This report summarises women’s experiences of intimate partner (domestic) violence (IPV) in Northern Ireland; the implications of IPV for physical and psychological well-being; its impact on children; and how experiences of IPV are shaped by violent political conflict, religion and culture. It has been written by the Political Settlements Research Programme (PSRP), Global Justice Academy, School of Law, The University of Edinburgh.
The report also records how service providers such as General Practitioners (primary care doctors), social workers and police officers respond to IPV and how helpful victims find these responses. A particular focus of this report is on the changes that have taken place in Northern Ireland over the last few decades, including the transition from violent conflict to a peaceful political settlement.
This report is based on findings from more than 100 qualitative interviews with women victims/survivors of IPV from across Northern Ireland conducted at two junctures: first in 1992; and latterly in 2016. It provides up-to-date information on the experiencesof and responses to violence against women in intimate relationships in Northern Ireland today, and investigates key similarities and differences in experiences of and service responses to IPV between 2016 and 1992.
Enfranchising Ireland? Identity, citizenship and state
Edited by Steven G. Ellis
Published by the Royal Irish Academy
The chapter on Constructing citizenships: the Protestant search for place and loyalty in post-independence Ireland (by: Ian d'Alton) is particularly worth a read. It will give valuable insight into how the Protestant community found its place in a new Ireland.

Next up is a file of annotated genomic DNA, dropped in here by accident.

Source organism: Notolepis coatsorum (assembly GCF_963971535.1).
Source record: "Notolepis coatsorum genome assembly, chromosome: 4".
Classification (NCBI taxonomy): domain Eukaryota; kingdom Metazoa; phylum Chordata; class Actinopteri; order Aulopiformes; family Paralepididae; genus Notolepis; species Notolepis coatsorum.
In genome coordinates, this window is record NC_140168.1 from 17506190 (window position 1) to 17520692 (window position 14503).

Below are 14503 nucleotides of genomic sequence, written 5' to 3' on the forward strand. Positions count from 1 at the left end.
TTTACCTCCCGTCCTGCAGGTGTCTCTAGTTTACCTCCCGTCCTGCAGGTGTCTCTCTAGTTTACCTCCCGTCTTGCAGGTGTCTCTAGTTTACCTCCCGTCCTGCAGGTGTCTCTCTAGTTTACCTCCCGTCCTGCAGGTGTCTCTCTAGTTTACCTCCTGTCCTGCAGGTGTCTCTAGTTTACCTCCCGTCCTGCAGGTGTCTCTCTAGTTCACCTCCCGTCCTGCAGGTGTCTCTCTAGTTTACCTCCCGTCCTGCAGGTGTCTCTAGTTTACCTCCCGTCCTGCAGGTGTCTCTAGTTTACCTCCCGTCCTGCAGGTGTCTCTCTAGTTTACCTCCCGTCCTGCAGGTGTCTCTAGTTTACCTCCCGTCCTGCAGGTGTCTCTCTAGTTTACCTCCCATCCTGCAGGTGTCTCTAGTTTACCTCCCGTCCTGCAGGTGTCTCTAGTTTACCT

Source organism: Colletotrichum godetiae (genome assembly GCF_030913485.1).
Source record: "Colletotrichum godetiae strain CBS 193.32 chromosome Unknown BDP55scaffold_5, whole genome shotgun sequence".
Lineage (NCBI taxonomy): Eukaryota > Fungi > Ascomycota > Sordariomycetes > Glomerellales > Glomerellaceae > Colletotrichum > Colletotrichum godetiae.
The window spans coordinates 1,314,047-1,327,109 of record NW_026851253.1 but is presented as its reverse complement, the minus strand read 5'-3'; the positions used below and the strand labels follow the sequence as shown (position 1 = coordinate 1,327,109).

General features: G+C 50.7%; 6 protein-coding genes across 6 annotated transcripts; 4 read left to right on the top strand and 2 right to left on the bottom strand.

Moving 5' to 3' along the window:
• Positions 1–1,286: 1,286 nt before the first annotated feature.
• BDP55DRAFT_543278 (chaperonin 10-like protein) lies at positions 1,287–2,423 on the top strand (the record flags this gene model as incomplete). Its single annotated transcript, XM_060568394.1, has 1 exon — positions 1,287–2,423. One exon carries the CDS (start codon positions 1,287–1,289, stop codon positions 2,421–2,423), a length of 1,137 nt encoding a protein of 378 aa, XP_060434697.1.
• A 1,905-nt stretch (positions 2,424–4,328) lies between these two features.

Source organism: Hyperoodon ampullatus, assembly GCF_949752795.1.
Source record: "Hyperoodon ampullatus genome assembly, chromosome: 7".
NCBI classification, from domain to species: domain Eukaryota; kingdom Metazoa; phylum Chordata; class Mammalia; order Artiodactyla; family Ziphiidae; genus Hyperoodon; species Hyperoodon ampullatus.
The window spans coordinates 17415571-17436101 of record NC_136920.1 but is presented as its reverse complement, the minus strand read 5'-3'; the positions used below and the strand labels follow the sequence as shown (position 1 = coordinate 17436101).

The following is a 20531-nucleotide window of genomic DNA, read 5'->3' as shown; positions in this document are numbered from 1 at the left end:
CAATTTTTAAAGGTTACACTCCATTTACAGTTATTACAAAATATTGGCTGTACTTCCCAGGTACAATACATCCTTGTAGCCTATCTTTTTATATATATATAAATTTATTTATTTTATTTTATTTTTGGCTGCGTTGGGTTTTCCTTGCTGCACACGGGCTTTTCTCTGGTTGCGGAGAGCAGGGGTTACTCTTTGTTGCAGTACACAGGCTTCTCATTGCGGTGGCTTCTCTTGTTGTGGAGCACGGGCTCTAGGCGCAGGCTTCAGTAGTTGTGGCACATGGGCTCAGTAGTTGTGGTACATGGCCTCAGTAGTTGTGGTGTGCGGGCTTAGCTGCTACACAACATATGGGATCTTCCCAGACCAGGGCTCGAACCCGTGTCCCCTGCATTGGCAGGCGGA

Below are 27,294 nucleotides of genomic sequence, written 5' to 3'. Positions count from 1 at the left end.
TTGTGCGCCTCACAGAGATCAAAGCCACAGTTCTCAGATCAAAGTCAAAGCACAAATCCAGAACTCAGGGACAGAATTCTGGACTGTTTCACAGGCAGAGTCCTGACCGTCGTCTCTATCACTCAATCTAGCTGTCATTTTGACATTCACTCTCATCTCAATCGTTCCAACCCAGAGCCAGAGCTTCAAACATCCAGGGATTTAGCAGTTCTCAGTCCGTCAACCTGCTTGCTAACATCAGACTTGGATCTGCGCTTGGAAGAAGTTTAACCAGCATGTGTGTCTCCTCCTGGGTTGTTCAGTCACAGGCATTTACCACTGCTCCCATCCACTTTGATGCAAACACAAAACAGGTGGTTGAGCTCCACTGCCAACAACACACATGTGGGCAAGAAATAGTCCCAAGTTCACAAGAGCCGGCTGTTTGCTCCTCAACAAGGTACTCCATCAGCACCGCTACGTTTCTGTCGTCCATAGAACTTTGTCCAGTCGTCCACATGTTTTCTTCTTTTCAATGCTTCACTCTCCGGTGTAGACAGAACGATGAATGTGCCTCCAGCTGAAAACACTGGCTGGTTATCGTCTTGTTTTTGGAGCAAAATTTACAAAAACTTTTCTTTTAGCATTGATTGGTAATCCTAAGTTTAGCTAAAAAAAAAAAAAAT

The rights and duties associated with the concept of citizenship are a central aspect of the process of identity-building and state formation. This book explores the origin and evolution of the concepts of citizenship and identity in Ireland from a broadly historical perspective, tracing their development in terms of rights and duties, from classical times, through the medieval period and partition in Ireland, to the present difficulties surrounding Brexit and the refugee crisis.
Ireland’s population has, by the standards of states elsewhere in Europe, remained fairly stable and homogeneous, at least until recently. The present refugee crisis presents Ireland with the prospect of asylum seekers and other migrants with very different cultures, traditions and senses of identity arriving on a scale quite unknown previously, with consequent difficulties surrounding their admission and integration into Irish society.
An examination of how the basic criteria and conditions under which citizenship has been conferred here compares with those for granting citizenship in other parts of Europe suggests that evolution of citizenship concepts in Ireland has more generally accorded with familiar European patterns of development.
Depending on how future relations between the UK and the EU are agreed following Brexit, however, the island of Ireland faces the prospect of immigrants from other EU member states enjoying what are in effect the rights of citizens in the Republic of Ireland but no such rights in Northern Ireland.
Contributors: Ian d’Alton, Enda Delaney, Steven G. Ellis, Thomas Leahy, Mary Ann Lyons, Bryan McMahon, Niall Ó Dochartaigh, Catherine Steel, Ulrike M. Vieten, Nira Yuval-Davis.
A few years ago I had the opportunity of listening to Kingsley Akins give a presentation about the importance of connecting with our diaspora. Diaspora is not a word we use every day, but it is a concept we have intimate knowledge of in Ireland.